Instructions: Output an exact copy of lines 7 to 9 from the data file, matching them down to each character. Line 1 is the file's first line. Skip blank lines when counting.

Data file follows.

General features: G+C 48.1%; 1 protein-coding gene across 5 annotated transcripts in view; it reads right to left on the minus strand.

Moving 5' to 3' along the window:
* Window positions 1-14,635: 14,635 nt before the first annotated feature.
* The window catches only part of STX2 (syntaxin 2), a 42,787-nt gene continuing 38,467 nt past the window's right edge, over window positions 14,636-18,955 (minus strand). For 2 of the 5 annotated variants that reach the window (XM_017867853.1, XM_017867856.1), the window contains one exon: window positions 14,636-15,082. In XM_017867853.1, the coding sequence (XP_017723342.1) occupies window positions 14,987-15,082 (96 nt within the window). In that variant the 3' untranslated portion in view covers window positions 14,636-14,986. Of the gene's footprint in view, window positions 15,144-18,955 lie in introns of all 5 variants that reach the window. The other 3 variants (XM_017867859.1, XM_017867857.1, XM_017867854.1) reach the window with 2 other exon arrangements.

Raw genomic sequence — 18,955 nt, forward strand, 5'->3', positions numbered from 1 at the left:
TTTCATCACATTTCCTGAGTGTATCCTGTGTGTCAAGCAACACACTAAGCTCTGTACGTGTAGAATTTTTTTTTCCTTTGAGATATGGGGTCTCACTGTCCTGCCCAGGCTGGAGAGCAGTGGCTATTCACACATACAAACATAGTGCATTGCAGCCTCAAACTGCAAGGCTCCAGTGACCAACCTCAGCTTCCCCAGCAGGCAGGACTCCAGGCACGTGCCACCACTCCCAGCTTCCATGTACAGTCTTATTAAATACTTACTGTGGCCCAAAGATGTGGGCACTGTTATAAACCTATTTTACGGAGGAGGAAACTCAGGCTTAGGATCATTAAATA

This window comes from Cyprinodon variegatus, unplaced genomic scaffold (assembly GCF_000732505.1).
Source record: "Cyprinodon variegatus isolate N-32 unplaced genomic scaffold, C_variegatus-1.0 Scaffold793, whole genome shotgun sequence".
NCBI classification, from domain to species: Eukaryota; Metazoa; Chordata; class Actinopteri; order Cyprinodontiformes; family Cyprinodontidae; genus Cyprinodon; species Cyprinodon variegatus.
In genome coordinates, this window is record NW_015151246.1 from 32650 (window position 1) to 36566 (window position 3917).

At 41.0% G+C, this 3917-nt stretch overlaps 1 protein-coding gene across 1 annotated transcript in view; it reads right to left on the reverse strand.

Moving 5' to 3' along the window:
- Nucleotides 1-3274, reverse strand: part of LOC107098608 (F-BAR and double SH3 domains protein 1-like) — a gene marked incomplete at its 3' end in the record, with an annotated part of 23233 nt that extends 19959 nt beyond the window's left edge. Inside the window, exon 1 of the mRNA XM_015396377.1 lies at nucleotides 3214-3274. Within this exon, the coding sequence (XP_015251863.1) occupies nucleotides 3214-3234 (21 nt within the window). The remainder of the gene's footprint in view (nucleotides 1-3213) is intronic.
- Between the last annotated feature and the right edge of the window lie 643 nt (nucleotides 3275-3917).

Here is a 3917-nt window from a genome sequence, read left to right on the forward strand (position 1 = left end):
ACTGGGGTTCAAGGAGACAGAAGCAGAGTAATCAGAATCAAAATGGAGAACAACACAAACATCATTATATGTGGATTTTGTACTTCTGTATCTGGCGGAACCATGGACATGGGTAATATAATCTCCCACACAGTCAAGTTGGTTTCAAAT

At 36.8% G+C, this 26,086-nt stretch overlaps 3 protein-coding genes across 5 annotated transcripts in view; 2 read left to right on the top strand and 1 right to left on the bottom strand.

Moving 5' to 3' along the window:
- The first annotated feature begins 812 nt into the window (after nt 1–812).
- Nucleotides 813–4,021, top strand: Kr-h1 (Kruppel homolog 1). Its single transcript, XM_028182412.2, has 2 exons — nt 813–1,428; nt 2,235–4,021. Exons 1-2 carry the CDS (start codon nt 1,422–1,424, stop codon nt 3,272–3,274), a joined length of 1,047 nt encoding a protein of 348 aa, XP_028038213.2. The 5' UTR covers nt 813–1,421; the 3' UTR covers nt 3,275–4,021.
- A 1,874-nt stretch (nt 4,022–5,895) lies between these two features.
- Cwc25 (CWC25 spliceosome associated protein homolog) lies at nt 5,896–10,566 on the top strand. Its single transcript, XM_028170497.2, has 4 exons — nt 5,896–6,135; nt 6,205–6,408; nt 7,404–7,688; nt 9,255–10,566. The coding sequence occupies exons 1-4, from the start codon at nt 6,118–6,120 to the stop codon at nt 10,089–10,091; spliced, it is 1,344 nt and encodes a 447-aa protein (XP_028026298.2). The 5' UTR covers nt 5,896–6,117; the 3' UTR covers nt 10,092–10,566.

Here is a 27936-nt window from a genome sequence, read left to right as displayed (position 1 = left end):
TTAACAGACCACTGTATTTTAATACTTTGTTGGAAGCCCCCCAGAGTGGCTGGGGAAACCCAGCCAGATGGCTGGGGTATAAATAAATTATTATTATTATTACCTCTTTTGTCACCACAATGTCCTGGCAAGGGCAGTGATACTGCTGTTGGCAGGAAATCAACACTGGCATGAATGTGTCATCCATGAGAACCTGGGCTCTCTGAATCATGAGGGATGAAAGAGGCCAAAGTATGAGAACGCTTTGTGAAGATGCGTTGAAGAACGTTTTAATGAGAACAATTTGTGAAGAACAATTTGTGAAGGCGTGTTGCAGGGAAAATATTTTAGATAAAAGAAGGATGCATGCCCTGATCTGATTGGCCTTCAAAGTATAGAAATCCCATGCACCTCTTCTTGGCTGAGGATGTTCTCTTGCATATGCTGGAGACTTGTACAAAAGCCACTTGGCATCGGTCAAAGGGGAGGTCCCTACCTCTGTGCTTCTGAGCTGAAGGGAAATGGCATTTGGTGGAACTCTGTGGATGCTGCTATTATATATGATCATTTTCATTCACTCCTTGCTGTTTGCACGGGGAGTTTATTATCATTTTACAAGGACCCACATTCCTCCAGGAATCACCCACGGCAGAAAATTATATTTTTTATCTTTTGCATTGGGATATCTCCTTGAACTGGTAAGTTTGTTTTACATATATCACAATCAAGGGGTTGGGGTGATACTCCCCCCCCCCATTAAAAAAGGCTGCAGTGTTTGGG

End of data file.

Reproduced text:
This window comes from Cyprinodon variegatus, unplaced genomic scaffold (assembly GCF_000732505.1).
Source record: "Cyprinodon variegatus isolate N-32 unplaced genomic scaffold, C_variegatus-1.0 Scaffold793, whole genome shotgun sequence".
NCBI classification, from domain to species: Eukaryota; Metazoa; Chordata; class Actinopteri; order Cyprinodontiformes; family Cyprinodontidae; genus Cyprinodon; species Cyprinodon variegatus.